I grunt and sweat under a heavy timeclock on my back
No ploughman digs earth for me
I’ve dug my own footings on which the whole world is built for me

My grandmother told me I wasn’t very good at making money
When I was an impoverished grad student
Even now, I don’t make much money, nor have creditable prospects
Yet I’m good at making, dreaming, making dreams live

Making for me is as making money for businessmen
I’m good at living without much money, without much interest in making money
Dreams pay me more than dollars, when I have money
I lack really for nothing but dreams fulfill

REMEMBRANCES OF ICONIC CHICAGO

I remember old, green copper and concrete lighthouses,

Green algae seaweed patched concrete water level lighthouse bases,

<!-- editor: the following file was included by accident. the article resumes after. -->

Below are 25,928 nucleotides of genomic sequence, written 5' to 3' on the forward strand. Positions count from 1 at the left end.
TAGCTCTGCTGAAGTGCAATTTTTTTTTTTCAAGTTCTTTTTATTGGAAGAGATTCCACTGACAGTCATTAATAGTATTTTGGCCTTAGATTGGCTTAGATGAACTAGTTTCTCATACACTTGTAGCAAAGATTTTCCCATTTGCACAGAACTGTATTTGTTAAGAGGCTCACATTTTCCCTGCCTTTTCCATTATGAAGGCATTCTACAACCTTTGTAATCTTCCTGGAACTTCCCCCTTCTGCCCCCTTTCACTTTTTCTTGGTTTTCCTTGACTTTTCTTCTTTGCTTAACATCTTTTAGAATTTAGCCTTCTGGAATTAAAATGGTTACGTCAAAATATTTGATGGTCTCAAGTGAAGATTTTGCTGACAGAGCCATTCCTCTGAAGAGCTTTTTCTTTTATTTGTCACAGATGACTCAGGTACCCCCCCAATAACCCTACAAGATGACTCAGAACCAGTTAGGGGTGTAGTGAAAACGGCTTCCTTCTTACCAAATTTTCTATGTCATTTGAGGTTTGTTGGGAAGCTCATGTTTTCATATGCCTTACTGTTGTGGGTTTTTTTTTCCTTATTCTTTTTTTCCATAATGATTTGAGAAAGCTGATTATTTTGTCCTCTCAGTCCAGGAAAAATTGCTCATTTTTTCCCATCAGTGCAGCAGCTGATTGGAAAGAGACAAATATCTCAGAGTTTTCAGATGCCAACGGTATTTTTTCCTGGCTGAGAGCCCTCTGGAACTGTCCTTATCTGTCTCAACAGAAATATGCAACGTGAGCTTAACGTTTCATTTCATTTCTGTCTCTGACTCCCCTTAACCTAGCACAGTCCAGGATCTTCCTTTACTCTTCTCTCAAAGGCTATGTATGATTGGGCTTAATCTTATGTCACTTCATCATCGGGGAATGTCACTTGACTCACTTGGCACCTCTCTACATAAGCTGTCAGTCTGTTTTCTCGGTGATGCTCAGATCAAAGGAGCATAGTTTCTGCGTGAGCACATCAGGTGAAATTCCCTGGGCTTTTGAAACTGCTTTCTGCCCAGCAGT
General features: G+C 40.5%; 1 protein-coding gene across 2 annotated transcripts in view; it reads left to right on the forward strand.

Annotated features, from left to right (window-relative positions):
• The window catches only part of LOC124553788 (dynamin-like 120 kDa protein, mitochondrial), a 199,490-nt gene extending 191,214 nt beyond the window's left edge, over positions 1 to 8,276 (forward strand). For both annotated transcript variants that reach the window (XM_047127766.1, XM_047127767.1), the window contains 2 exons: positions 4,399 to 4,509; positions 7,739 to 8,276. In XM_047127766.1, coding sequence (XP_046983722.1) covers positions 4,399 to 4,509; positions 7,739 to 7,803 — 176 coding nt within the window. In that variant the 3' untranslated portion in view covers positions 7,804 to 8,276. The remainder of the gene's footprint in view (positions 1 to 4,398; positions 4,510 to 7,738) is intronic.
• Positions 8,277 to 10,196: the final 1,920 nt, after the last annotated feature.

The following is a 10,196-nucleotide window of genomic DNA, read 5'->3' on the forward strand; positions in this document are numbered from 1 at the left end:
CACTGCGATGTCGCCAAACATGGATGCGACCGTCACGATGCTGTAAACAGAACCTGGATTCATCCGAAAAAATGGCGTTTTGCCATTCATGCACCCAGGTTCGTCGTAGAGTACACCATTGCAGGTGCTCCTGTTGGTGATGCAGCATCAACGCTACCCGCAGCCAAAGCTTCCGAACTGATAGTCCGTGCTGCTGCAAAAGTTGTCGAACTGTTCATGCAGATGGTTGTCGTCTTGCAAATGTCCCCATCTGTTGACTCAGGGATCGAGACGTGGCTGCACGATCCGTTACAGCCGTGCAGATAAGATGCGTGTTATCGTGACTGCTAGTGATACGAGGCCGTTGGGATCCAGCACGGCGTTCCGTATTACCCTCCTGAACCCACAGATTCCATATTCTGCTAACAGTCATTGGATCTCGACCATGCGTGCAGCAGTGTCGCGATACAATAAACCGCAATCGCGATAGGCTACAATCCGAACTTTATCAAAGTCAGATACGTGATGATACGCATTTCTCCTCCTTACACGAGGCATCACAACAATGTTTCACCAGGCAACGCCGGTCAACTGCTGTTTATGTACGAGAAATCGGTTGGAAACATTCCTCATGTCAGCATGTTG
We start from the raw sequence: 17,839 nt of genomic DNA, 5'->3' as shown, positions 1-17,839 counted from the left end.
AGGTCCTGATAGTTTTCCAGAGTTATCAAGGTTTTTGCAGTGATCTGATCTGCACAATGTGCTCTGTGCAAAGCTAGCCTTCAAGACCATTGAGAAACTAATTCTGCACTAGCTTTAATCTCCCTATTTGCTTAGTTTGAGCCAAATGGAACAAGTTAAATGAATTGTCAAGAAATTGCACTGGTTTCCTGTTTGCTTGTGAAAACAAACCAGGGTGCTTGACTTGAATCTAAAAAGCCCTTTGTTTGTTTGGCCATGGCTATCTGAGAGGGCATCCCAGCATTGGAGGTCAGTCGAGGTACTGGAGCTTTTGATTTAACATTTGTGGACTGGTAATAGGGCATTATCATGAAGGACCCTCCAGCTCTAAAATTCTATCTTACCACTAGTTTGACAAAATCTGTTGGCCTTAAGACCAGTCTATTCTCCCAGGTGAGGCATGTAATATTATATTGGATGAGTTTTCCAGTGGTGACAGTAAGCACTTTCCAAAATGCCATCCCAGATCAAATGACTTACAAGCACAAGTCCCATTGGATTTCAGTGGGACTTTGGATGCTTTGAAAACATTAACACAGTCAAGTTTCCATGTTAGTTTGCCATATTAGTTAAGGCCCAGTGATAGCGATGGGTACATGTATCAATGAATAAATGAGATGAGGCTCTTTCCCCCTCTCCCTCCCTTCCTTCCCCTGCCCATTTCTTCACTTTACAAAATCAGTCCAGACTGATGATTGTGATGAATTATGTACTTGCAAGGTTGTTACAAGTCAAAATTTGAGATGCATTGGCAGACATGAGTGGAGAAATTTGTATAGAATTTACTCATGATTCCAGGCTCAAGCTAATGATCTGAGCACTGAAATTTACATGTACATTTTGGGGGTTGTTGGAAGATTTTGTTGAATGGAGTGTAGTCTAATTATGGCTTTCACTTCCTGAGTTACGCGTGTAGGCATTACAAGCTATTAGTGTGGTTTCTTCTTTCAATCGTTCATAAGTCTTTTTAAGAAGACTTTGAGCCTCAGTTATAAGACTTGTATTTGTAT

Water-worn wooden posts standing at angles in front of them

We floated past on the Chicago River tour boat that afternoon

They render in my mind more than

 

the iconic Chicago skyline,

the angular, massive, stainless-steel Jay Pritzker Pavilion in Millennium Park,

the Aquarium,

The Sears Building we went up in to the observation floor,

The Green Mill Speakeasy where Al Capone used to hang,

 

As does the folk art that covered the walls on all three floors in The House of Blues

A shrine, it seemed

I remember one set depicts images of folk shot with bullet holes, bleeding

Every folk in the paintings shot, in that African-American artwork’s neighborhood

I remember the second-floor stage with nine world religions symbols across and above it

Symbols captured in language in the central iconic image above the stage

 

UNITY IN DIVERSITY

ALL ARE ONE

 

The burning heart on the ground-floor stage curtain